Shoal Lake 40 First Nation scrambles to fix broken ferry
SHOAL LAKE, Ont. — A reserve under one of Canada’s longest boil-water advisories is scrambling to fix its broken ferry after being cut off from the outside world.
Shoal Lake 40 First Nation straddles the Ontario-Manitoba boundary and was carved off from the mainland a century ago to build an aqueduct which supplies fresh water to Winnipeg. The reserve has no all-weather road and has been under a boil-water advisory for 17 years.
The community’s only ferry failed a federal inspection last week and was taken out of service. Chief Erwin Redsky, who declared a state of emergency, says that without the aging vessel, people have no way to get groceries, water or immediate medical help.
“Everything from the delivery of water (to) health services are in jeopardy,” he said Monday. “People are very, very frustrated and very inconvenienced. We’ve never experienced this before. We’re trying to deal with it the best way we can.”
The community received an emergency shipment of bottled water on the weekend and has enough to last another few days, Redsky said. A repair crew is looking at the ferry to see if it can be patched up enough to pass federal inspection later this week.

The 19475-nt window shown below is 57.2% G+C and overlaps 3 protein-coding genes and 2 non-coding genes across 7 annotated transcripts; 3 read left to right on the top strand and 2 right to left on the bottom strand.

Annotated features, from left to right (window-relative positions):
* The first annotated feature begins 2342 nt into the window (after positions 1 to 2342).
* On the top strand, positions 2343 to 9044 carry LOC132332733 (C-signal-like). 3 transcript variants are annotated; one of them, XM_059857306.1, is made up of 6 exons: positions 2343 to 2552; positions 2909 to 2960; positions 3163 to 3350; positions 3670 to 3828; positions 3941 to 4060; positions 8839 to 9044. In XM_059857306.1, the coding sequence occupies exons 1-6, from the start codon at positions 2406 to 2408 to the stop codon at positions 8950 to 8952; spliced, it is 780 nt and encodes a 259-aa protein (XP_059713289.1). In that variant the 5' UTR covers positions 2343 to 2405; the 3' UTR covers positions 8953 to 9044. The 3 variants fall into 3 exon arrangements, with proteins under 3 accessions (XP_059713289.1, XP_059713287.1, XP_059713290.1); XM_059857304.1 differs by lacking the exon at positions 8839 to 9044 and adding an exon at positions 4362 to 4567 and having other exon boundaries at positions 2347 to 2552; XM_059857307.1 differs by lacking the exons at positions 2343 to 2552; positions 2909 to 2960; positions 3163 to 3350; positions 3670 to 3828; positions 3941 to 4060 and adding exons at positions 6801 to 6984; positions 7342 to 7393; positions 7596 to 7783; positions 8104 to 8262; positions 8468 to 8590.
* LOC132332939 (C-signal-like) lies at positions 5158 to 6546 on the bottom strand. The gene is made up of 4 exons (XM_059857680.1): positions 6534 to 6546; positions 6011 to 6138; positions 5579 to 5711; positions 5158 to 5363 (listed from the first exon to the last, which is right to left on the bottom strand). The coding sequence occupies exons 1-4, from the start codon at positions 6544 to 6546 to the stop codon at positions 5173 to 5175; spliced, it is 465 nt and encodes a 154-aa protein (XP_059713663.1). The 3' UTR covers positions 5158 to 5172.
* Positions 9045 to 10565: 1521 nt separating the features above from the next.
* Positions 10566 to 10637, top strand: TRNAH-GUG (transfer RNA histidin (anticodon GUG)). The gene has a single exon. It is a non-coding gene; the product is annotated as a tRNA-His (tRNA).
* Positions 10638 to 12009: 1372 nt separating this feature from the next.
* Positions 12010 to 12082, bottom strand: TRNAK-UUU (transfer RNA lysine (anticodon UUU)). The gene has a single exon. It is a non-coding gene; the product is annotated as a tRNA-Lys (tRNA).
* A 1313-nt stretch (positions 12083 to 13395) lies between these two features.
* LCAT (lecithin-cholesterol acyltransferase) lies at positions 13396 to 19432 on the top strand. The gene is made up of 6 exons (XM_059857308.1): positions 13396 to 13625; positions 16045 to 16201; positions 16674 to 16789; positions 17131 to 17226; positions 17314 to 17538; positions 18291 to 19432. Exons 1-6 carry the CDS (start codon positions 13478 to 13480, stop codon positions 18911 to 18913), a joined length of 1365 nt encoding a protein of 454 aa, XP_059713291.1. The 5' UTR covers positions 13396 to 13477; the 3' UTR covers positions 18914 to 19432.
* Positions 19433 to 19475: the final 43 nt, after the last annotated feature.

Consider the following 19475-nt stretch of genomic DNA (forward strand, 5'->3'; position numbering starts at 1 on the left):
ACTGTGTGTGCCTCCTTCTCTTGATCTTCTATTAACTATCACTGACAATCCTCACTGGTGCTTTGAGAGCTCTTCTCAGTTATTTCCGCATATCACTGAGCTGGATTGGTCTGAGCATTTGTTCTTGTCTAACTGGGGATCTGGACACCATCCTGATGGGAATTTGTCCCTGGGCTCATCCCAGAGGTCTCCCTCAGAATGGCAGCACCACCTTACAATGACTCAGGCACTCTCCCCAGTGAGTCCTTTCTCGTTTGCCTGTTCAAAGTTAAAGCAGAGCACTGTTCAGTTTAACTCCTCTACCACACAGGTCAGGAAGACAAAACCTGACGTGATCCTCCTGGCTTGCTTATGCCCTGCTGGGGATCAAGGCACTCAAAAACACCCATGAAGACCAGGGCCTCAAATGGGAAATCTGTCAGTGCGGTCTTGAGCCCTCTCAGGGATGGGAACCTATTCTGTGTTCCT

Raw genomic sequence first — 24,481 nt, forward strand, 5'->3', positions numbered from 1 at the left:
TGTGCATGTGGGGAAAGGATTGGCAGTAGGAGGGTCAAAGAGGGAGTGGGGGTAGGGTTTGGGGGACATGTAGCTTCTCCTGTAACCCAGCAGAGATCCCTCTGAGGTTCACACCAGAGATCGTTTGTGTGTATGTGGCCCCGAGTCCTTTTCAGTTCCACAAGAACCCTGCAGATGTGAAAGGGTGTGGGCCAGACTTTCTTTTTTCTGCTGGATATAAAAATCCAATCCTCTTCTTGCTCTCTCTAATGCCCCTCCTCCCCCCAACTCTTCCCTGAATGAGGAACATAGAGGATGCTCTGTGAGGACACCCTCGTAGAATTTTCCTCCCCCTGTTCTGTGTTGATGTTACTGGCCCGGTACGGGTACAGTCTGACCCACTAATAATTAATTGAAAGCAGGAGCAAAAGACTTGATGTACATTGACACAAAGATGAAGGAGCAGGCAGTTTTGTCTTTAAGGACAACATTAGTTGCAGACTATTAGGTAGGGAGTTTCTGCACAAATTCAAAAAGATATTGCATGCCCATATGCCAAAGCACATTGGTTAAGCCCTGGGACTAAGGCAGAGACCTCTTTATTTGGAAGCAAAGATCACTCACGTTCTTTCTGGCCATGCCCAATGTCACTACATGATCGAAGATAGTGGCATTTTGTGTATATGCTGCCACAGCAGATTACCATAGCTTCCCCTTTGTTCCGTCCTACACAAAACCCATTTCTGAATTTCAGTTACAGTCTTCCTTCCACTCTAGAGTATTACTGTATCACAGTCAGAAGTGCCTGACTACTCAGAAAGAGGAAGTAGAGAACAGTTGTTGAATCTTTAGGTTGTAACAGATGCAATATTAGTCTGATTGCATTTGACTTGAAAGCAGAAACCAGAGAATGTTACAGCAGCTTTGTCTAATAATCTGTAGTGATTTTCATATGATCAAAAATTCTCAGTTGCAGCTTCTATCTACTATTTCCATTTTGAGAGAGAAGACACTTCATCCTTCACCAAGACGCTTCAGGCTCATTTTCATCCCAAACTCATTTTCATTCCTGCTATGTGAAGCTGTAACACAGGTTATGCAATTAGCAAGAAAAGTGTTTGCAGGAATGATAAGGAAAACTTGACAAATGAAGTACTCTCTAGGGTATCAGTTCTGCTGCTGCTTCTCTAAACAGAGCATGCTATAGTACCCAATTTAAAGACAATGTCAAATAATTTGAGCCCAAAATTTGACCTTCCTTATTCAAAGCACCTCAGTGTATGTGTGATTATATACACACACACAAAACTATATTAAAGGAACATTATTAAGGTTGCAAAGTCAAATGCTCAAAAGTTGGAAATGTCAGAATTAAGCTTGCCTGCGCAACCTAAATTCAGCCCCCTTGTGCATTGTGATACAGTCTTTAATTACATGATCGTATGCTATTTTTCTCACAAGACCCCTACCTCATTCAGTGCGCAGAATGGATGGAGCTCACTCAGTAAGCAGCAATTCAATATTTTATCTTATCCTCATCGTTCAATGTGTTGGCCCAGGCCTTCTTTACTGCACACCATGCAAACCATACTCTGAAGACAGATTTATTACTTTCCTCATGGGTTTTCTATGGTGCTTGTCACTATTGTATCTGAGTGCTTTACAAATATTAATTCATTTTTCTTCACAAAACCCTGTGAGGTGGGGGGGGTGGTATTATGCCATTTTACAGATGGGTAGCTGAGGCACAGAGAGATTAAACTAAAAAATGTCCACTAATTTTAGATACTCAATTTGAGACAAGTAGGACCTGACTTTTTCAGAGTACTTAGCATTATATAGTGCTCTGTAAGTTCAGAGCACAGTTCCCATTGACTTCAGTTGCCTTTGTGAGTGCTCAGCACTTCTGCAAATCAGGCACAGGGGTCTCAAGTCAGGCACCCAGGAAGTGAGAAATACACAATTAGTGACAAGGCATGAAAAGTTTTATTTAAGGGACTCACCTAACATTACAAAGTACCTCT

But even if the ferry is made seaworthy again, Redsky said it is only a stop-gap measure. Every year, people trying to get to their homes fall through the ice because there is no safe road.
Paramedics and home-care workers won’t come into the community — either by ferry or on the ice — for safety reasons, he said.
“The long-term solution is, of course, a road — Freedom Road.”
The City of Winnipeg, Manitoba and the federal government have chipped in for a design study for an all-weather road, but there is no commitment to build anything beyond that.
A spokesperson for federal Aboriginal Affairs Minister Bernard Valcourt did not immediately respond to a request for comment.
Green party Leader Elizabeth May called the situation intolerable. She wants the federal government to immediately restore ferry service to the community and help build an all-weather road. After a century, May suggested, the community deserves justice.
“Every community across Canada has a right to safe drinking water,” she said in an interview. “But this situation, where they are both physically isolated and don’t have safe drinking water, is appalling.
© 2015 The Canadian Press